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The Glimmering Room

Have you listened to those early songs by Cat Power where the speaker lists the names of friends from her youth who grew up abused, turning to sex and drugs way too early in life? These poems by Cynthia Cruz are just like those songs. I’ve discovered that Chan Marshall (aka Cat Power) never quite had friends with those exact experiences or went through all that miserable hell herself. It doesn’t bother me too much either. The songs are still damn good. Powerful, moving, and quite evocative, the poems of Cynthia Cruz equally match all the grime and dark foreboding of Cat Power’s best licks. The Glimmering Room hits the same raw nerve, again and again:

Have you listened to those early songs by Cat Power where the speaker lists the names of friends from her youth who grew up abused, turning to sex and drugs way too early in life? These poems by Cynthia Cruz are just like those songs. I’ve discovered that Chan Marshall (aka Cat Power) never quite had friends with those exact experiences or went through all that miserable hell herself. It doesn’t bother me too much either. The songs are still damn good. Powerful, moving, and quite evocative, the poems of Cynthia Cruz equally match all the grime and dark foreboding of Cat Power’s best licks. The Glimmering Room hits the same raw nerve, again and again:

The shame of being
Seen consumes me.

And I fight back,
A landowner warding off

Leagues of feral thieves,
With fire, hand-held torch, burning back

The onslaught. In grade school,
Listening to the same Blondie song in my bedroom, over

And over for hours, days,
For years. No friends

But the one: silent, and sitting
In my head. Running laps around

The house for five, ten, fifteen
Miles, counting

Calories of everything put
Into my mouth—desperate to ward the onslaught

Off. Until I am nothing
But a body.

     —“Diagnosis”

Cruz hits a steady stride for speaking out the frustrations of youth. Whether it was Blondie or Bowie, such angst-filled suffering by way of self-identification consumed just about everybody of her generation at some point; just as now Ke$ha and Lady Gaga fill similar gaps in suburban nightmare hellholes for many teenaged gritty-truth-yearning searchers. You are ultimately alone in life. You must deal with it.

These poems might have come straight from the notebook of the character Samantha Mathis plays in Pump up the Volume as would-be girlfriend to Christian Slater’s pirate-radio disc jockey character:

A slumland of the mind. You must know
How this body has failed me. Chronic,

In ripped red stockings and gold
Glitter ballet leotard.

White headscarf with the rising sun, and holding
My stuffed Snoopy. I have this fever,

I can’t tell anyone. But I promise I will
Love anyone

Who will talk to me.

     —“The Great Destroyer”

The opportunity for readers to engage in emotional identification runs rampant throughout this book. What’s lacking is any sense that there are far more diverse and distant worlds from the ones conveyed by these poems. The speaker went through some serious shit, but apparently now has moved on or else is capable of somehow gaining lots of free time and mature headspace to reflect on all the horrible things which plagued her adolescence. There’s an imbalance that never gets sorted out, let alone addressed; the state of mind is raw, yet the craft is miraculously perfect.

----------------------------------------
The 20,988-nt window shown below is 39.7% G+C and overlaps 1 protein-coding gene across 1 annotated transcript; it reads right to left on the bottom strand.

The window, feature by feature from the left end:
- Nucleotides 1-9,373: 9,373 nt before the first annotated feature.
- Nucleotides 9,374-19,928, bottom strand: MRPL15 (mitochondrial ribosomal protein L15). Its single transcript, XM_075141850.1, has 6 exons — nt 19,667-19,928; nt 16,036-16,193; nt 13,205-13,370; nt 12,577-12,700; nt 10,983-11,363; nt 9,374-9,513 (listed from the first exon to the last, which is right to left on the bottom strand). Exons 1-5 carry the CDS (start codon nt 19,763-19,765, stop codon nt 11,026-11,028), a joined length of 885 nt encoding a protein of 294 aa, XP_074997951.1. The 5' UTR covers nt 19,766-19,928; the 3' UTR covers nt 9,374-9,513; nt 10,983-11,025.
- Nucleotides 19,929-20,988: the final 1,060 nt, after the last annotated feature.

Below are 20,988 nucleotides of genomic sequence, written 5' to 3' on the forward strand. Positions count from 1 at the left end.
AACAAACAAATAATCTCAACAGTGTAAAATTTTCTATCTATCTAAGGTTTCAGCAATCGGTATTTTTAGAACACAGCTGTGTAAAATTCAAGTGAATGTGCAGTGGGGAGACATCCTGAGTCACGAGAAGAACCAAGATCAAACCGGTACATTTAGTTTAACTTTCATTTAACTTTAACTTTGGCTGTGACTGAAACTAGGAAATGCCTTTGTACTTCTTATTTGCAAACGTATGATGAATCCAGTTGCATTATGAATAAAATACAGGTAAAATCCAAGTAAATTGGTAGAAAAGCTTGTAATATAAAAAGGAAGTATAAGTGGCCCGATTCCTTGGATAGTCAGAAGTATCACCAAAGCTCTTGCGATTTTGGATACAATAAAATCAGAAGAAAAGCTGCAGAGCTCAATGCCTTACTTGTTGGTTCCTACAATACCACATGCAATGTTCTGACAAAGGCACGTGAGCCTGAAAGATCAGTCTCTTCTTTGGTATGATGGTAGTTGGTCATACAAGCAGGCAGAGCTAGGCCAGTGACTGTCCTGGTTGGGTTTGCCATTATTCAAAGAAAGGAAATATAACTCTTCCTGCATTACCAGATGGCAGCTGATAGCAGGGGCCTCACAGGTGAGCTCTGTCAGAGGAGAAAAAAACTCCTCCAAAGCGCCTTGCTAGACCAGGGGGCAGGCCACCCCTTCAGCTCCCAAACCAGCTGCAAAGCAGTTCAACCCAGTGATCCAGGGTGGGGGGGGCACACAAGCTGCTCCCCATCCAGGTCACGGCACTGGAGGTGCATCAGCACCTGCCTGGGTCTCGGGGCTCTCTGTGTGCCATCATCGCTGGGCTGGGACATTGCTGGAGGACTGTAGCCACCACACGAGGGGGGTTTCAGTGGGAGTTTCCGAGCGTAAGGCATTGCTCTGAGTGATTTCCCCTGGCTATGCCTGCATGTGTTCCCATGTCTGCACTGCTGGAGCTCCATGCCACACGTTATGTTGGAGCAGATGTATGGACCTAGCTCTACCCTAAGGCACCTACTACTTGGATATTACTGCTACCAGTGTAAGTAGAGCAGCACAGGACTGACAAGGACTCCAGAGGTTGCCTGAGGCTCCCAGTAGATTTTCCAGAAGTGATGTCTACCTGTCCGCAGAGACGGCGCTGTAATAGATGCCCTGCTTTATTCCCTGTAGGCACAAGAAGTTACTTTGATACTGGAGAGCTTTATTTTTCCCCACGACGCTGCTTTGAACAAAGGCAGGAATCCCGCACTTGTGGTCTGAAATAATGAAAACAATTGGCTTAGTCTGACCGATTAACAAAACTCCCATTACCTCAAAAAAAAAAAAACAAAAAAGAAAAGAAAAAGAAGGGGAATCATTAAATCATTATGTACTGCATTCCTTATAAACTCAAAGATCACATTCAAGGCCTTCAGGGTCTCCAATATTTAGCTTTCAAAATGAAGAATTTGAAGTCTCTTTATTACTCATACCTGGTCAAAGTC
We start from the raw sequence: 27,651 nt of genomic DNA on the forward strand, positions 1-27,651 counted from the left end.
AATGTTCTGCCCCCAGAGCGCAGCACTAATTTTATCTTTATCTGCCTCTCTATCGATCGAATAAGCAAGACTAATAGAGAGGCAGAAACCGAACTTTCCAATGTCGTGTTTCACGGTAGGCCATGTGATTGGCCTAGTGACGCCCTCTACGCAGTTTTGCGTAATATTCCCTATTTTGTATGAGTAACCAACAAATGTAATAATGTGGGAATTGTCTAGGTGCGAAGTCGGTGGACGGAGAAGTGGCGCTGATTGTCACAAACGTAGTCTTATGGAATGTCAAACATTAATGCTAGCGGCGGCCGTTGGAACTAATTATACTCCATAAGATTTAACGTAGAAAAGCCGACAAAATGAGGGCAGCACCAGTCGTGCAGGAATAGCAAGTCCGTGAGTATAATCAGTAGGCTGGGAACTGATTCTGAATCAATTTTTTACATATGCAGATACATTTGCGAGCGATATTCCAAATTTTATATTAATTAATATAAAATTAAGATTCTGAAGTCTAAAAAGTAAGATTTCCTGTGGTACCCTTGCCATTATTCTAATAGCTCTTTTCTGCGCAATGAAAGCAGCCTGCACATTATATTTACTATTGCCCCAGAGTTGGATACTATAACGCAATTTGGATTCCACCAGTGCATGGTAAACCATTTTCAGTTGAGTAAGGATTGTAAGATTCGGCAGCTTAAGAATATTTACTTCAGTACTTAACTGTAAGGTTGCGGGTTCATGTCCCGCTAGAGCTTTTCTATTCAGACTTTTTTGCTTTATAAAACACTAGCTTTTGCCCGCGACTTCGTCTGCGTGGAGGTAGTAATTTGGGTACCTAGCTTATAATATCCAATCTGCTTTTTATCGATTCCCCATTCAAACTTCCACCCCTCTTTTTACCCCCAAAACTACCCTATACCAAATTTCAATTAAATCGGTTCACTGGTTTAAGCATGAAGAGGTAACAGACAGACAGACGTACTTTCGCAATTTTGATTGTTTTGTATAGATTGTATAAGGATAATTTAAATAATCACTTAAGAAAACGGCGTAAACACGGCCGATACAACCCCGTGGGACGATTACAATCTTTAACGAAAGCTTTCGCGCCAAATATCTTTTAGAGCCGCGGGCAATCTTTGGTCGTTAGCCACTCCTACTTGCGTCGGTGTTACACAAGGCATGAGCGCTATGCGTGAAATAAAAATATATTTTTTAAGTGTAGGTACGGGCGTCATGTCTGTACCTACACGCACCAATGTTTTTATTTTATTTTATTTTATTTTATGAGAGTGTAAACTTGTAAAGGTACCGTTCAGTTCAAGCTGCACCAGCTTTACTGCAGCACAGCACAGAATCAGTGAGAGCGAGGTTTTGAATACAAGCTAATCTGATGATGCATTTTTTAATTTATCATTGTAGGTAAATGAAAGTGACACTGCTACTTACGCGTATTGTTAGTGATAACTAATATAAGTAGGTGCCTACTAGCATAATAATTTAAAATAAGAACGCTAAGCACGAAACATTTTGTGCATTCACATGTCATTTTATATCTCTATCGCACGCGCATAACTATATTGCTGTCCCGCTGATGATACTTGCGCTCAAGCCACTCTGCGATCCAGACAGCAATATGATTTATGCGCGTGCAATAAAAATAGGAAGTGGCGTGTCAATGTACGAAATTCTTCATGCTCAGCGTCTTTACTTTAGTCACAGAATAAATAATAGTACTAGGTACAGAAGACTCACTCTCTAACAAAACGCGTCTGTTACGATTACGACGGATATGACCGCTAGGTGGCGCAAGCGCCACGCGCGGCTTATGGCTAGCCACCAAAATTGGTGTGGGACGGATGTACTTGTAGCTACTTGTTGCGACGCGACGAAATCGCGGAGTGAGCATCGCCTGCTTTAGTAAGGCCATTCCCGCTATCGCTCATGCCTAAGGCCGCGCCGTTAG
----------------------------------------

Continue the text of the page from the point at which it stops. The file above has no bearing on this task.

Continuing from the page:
The clear precursor here is Sylvia Plath. Yet Plath was literally living through what her poems express while still using her art to attempt to keep the greatest of personal pain at a distance. Cruz appears to usually be working in the opposite direction:

Daddy, I am spit
Pasting junk and shit into glittering
Black pink pearls and beads of apathy.

Track down the pony
Trapped on the carnival-like barge
Lit in key lime green like a California

Ferris wheel to the Rhine,
Back to my Germany
Where this awful song began.

Give me back my Ritalin.
Give me my shock
Of medicine. Make sure my spine

Is still living. Mommy,
Slip the black eel
Back in the sealed aquarium.

Christmas time in Germany,
Mommy’s got me laced in some French
Magic. Some burlesque, some circus, and some queer,

Candy ass. Now we can pretend I am
Daddy’s blonde princess. Give me my
Medicines, Mommy, so I can forget.

     —“Strange Gospels”

These poems do work well up to a point. For Cruz, and no doubt for many readers, this point may be as far as they look for poems to go. Cat Power’s latest album, Sun, veers off into some new territory. The music is much spacier than ever before, filled with bright light chasing away what little gloom takes a chance at appearing. If anything, it approaches something similar to a not-as-talented shot at something like Pet Sounds by the Beach Boys. Chan Marshall, it appears, appreciates the value in turning a corner and keeping things going. Art itself demands nothing less of the artist: at some point, no matter how eloquent the display of gratuitous details recounting past trials and hardships of youth (whether real or imagined), it isn’t enough to compel the audience up on Mount Parnassus. Cruz is on a corner, but the question remains open as to whether she’s going to turn down the next street and keep going.

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